I had my arms full of Fisher kids, and all we could do was cry..
I may have even told them to go back into the stands until the damn Army song was finished..IT was all a blur and If I had only one word to describe it:
A few moments into what I think is the bestest group hug of all time, I realize I can’t see much because of Amanda’s hair all over the place—She is crying, and I have her head against my shoulder, and I can only feel Joes head and ball cap under my armpit—I open my eyes and see a few pairs of shoes, and for the first time I speak—
I couldn’t feel or find her in the scrum—as I am looking down I see this little body and blonde head backing into the entanglement shoving herself thru an opening, tilting her head back and yelling “I’m Right Here!!”
Long Story a tad longer—The Photographers and News people saw my little Rednecks break ranks and followed suit, the end result which was having my defining moment captured in pictures and our pictures on the front pages of several newspapers—one of which was the Moultrie Observer—my Grandfathers hometown (and his favorite) newspaper.
The family and I all drove home, where the neighbors had hung a “WELCOME HOME GEORGE” banner across the front porch and the front yard was festooned with 145 American Flags—my cup runneth over some more.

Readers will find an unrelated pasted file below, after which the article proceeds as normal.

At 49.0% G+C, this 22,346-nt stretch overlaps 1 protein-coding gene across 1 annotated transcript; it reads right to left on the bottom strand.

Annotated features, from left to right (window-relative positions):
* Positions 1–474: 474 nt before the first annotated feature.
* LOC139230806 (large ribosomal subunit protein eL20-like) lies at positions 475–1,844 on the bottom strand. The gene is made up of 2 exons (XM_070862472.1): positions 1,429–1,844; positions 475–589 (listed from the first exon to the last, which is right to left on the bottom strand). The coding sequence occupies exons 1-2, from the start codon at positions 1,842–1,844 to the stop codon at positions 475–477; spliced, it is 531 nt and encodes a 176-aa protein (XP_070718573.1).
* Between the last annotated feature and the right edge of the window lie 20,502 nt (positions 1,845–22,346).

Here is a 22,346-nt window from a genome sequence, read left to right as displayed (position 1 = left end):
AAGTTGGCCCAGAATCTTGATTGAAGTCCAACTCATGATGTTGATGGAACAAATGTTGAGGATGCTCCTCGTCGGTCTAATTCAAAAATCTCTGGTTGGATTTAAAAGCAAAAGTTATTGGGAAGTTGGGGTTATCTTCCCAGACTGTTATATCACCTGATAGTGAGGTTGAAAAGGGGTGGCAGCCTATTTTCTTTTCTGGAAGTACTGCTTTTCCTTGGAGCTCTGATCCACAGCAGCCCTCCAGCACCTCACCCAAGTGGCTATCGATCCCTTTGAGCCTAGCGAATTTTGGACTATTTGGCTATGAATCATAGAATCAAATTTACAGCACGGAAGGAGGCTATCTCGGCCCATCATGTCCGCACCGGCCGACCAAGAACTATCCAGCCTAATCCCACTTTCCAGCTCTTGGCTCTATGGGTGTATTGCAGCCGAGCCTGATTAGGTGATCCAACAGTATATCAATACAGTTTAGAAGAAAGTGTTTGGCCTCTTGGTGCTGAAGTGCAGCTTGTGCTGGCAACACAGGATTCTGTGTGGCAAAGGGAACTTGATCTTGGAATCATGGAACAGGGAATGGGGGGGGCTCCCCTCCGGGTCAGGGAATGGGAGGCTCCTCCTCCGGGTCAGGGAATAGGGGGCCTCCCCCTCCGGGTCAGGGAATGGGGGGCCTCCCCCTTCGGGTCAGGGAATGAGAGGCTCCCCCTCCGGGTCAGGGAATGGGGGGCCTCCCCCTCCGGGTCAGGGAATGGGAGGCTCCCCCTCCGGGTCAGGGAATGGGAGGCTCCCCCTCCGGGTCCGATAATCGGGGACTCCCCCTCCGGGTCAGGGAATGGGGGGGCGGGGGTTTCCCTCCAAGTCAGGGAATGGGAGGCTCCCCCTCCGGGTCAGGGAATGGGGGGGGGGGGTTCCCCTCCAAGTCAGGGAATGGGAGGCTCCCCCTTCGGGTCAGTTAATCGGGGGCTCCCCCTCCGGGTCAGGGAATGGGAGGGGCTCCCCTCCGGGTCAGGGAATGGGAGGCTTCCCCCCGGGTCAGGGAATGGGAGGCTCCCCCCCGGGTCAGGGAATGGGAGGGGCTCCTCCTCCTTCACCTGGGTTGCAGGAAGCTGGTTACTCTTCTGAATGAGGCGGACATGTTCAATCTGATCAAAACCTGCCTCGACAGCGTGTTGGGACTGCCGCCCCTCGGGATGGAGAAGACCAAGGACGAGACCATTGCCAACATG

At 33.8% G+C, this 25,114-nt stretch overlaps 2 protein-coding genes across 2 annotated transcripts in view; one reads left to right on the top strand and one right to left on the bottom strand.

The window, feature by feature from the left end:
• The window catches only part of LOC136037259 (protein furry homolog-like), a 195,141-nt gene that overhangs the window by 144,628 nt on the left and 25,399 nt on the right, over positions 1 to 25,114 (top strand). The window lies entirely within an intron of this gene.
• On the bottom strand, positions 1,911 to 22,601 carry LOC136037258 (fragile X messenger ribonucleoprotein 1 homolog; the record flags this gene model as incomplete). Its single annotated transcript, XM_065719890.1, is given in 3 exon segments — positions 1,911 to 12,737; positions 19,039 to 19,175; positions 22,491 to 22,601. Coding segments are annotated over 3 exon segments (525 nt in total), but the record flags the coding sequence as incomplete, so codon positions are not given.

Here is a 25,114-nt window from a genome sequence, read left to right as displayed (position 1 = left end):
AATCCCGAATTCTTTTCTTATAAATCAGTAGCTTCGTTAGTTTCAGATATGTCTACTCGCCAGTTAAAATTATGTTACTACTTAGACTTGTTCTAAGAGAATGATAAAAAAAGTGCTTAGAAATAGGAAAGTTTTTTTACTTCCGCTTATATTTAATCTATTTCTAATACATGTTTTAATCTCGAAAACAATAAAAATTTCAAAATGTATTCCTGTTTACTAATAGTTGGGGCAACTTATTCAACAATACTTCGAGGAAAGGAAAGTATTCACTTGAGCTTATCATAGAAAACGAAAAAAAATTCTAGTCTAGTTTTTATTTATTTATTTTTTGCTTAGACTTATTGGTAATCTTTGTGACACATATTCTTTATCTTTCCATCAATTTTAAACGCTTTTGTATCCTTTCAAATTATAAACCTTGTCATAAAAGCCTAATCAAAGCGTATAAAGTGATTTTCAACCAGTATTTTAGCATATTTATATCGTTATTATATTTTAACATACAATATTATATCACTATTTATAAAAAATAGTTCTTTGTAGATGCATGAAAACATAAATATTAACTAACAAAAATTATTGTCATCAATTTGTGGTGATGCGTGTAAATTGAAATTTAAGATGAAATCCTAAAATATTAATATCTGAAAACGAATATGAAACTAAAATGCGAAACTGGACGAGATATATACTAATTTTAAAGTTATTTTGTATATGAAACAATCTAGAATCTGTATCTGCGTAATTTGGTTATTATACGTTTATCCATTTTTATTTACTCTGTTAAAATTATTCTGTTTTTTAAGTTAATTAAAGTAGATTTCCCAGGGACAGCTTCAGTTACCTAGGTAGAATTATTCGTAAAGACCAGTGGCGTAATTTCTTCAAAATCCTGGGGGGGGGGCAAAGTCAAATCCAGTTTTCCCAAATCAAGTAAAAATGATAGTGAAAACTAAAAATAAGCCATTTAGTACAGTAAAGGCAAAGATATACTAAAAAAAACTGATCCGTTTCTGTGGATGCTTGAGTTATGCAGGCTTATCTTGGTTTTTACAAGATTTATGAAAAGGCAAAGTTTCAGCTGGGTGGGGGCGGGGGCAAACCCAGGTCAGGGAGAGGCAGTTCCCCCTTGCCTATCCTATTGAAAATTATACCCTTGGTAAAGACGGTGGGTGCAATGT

The next afternoon I was lying on my back deck in the hammock looking at the bluest sky I ever saw, contrasted by the wonderful green grass and trees of Middle Georgia. This was unreal. I must have died and went to heaven—-and If I only had one word to describe how it felt: Indescribable.
I glanced down at my watch and noticed I still had it set 9 hours ahead—Iraqi time.
I pulled the stem out and reset my watch. In the background I could hear Sue knocking around in the kitchen preparing supper. I felt my eyelids getting heavy and drifted off to sleep.
I was home.
**********UPDATE: View George’s photo on the following MSN link (pic #13) WOO HOO!!!!
Other related articles: http://www.qando.net/?p=8599 (this is hearbreaking of a young woman grieving at her boyfriend/ husband’s grave. please view!